There were only four of us in my prep course, which made for great participation and discussion. It’s worth mentioning that this class is not a typical exam prep course; it focuses more on the content and concepts of the material the exam covers and how they can be applied, rather than sticking strictly to study tips and techniques (although those things are touched on). As talent development professionals, we know application is the best way to learn a concept, and that is the intent of the prep course. Being able to apply the content back to our work reinforces the material, better equipping us for the exam.
Back home after the prep course, I developed a study plan to follow until my exam date. I decided to give myself one full week to cover a module in the Learning System, meaning that I would review the entire system in five weeks. This gave me some flexibility so that if I missed studying one day, I could spend more time on it another day, as long as I was on track to complete that module within the week. Overall, my study plan worked well; and despite some life events that popped up along the way, I was able to review the Learning System in full, twice.
My final week of studying, I reviewed all the quiz questions and retook the practice exam. I was pleased that I had a passing score on the practice exam, which gave me some confidence when I walked into the exam provider’s office.
I know others who have taken the APTD exam say how difficult it was, and I echo those sentiments. Only a few minutes into the exam, I had no clue how to answer the first few questions. I started to panic, thinking I knew nothing. (It’s worth noting that none of the questions on the practice exam or quizzes is repeated on the full exam.)
I took a deep breath, answered the questions I knew, flagged the ones that gave me difficulty, and paced myself. After carefully reviewing all the questions and committing to my answers, I had about 20 minutes left on the clock. I decided to go back and assess my confidence level on each of my answers. The good news was, there were fewer than 10 questions that I had to guess. The rest of them I was either very confident in my response or reasonably confident that I was on the right track. With five minutes to spare, I submitted my exam.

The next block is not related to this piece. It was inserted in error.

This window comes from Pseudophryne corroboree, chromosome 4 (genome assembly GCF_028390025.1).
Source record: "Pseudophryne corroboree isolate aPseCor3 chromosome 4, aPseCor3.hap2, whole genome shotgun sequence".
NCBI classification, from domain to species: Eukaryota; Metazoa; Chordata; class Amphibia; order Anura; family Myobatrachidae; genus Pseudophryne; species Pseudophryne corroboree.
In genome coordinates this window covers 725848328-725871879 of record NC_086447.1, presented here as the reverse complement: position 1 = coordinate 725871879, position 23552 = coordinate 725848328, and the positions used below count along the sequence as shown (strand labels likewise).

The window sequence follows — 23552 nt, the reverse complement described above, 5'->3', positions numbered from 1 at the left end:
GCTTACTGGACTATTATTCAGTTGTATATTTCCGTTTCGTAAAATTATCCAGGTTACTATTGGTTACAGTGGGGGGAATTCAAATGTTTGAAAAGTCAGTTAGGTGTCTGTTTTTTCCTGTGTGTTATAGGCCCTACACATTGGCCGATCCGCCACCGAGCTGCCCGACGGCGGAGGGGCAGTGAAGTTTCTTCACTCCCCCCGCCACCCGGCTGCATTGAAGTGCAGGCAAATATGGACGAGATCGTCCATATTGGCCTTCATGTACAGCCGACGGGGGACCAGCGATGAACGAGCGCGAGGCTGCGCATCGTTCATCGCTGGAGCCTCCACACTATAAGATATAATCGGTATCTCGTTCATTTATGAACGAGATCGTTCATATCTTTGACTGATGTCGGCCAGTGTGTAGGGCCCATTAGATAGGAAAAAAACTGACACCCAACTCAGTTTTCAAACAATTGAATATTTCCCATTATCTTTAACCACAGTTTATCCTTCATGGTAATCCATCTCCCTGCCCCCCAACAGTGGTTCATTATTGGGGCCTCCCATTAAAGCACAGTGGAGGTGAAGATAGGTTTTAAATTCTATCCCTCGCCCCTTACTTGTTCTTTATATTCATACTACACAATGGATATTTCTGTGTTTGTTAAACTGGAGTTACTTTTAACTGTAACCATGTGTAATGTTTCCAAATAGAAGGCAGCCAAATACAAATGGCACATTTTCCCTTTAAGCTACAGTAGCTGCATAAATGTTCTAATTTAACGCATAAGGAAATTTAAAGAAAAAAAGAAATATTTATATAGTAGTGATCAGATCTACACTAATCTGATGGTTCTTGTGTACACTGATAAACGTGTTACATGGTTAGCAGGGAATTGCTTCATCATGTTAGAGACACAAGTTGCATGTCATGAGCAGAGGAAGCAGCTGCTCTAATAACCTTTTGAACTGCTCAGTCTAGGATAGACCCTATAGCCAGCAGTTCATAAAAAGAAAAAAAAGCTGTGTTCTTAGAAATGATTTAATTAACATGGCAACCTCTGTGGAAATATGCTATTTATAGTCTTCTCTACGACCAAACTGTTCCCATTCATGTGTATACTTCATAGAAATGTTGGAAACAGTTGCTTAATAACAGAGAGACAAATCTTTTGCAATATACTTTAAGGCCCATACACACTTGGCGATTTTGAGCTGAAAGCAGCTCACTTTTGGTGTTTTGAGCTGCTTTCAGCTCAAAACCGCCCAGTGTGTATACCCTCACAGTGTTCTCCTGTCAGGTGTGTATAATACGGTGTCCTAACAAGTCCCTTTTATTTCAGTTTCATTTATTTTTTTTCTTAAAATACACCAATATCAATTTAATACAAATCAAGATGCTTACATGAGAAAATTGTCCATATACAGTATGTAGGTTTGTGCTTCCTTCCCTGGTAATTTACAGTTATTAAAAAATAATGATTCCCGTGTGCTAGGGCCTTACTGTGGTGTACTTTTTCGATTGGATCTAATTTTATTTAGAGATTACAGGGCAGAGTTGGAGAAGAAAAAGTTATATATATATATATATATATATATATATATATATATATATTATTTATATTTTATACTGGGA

On my way out the door, the exam proctor handed me a slip of paper with my results. I quickly skimmed the words on the page, looking for what I most wanted to see: “Passed.”
There they were. I passed?! Yes!
I was so relieved! As for lessons learned, I’d recommend reviewing the Learning System at least four or five times and paying close attention to the concepts, charts, and graphs. The exam questions are quite detailed and can really get into the nitty-gritty elements. Don’t focus too much on the specific practice exam or module quiz questions, as you won’t likely see them on the full exam. However, they are a good representation of the format and types of questions you will encounter.
I am pleased to have earned the APTD credential, which validates my investment and commitment to this profession. I look forward to continuing my career in talent development. I still plan to pursue the CPLP, and the completion of the APTD is the first step on that journey.
Learn more about becoming an APTD.